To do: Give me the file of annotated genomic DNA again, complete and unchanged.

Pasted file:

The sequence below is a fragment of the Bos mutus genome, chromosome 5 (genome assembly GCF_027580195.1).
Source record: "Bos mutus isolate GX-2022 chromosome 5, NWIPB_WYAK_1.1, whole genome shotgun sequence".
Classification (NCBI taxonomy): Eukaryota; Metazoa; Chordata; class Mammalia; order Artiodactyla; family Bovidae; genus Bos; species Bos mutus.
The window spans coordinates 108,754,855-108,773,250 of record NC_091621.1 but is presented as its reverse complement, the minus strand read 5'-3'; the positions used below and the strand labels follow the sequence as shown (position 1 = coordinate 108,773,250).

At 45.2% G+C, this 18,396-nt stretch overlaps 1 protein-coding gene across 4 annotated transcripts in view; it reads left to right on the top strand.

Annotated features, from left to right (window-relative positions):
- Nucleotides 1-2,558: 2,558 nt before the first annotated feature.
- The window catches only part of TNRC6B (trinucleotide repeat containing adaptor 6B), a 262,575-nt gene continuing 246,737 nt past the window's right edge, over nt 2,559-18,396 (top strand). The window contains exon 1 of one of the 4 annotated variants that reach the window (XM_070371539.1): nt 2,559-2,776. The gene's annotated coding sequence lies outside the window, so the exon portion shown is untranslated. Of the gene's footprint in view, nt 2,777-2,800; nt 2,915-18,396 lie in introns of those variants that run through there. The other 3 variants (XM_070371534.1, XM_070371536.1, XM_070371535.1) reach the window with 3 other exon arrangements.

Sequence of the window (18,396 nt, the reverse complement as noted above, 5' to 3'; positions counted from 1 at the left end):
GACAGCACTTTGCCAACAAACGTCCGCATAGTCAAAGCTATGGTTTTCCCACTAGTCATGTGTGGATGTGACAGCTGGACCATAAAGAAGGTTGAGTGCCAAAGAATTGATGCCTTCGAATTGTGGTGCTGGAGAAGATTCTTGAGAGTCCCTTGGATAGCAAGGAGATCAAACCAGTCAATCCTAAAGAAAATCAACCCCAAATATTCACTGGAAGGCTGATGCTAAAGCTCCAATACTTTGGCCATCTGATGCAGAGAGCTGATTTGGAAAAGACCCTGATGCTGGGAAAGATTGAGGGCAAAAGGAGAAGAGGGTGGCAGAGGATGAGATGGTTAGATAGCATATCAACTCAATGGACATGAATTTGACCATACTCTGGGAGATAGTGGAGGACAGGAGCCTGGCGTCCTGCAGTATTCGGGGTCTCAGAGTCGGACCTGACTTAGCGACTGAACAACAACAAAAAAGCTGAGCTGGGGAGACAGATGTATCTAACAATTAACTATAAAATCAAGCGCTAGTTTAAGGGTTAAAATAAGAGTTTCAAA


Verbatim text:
The sequence below is a fragment of the Bos mutus genome, chromosome 5 (genome assembly GCF_027580195.1).
Source record: "Bos mutus isolate GX-2022 chromosome 5, NWIPB_WYAK_1.1, whole genome shotgun sequence".
Classification (NCBI taxonomy): Eukaryota; Metazoa; Chordata; class Mammalia; order Artiodactyla; family Bovidae; genus Bos; species Bos mutus.
The window spans coordinates 108,754,855-108,773,250 of record NC_091621.1 but is presented as its reverse complement, the minus strand read 5'-3'; the positions used below and the strand labels follow the sequence as shown (position 1 = coordinate 108,773,250).

At 45.2% G+C, this 18,396-nt stretch overlaps 1 protein-coding gene across 4 annotated transcripts in view; it reads left to right on the top strand.

Annotated features, from left to right (window-relative positions):
- Nucleotides 1-2,558: 2,558 nt before the first annotated feature.
- The window catches only part of TNRC6B (trinucleotide repeat containing adaptor 6B), a 262,575-nt gene continuing 246,737 nt past the window's right edge, over nt 2,559-18,396 (top strand). The window contains exon 1 of one of the 4 annotated variants that reach the window (XM_070371539.1): nt 2,559-2,776. The gene's annotated coding sequence lies outside the window, so the exon portion shown is untranslated. Of the gene's footprint in view, nt 2,777-2,800; nt 2,915-18,396 lie in introns of those variants that run through there. The other 3 variants (XM_070371534.1, XM_070371536.1, XM_070371535.1) reach the window with 3 other exon arrangements.

Sequence of the window (18,396 nt, the reverse complement as noted above, 5' to 3'; positions counted from 1 at the left end):
GACAGCACTTTGCCAACAAACGTCCGCATAGTCAAAGCTATGGTTTTCCCACTAGTCATGTGTGGATGTGACAGCTGGACCATAAAGAAGGTTGAGTGCCAAAGAATTGATGCCTTCGAATTGTGGTGCTGGAGAAGATTCTTGAGAGTCCCTTGGATAGCAAGGAGATCAAACCAGTCAATCCTAAAGAAAATCAACCCCAAATATTCACTGGAAGGCTGATGCTAAAGCTCCAATACTTTGGCCATCTGATGCAGAGAGCTGATTTGGAAAAGACCCTGATGCTGGGAAAGATTGAGGGCAAAAGGAGAAGAGGGTGGCAGAGGATGAGATGGTTAGATAGCATATCAACTCAATGGACATGAATTTGACCATACTCTGGGAGATAGTGGAGGACAGGAGCCTGGCGTCCTGCAGTATTCGGGGTCTCAGAGTCGGACCTGACTTAGCGACTGAACAACAACAAAAAAGCTGAGCTGGGGAGACAGATGTATCTAACAATTAACTATAAAATCAAGCGCTAGTTTAAGGGTTAAAATAAGAGTTTCAAA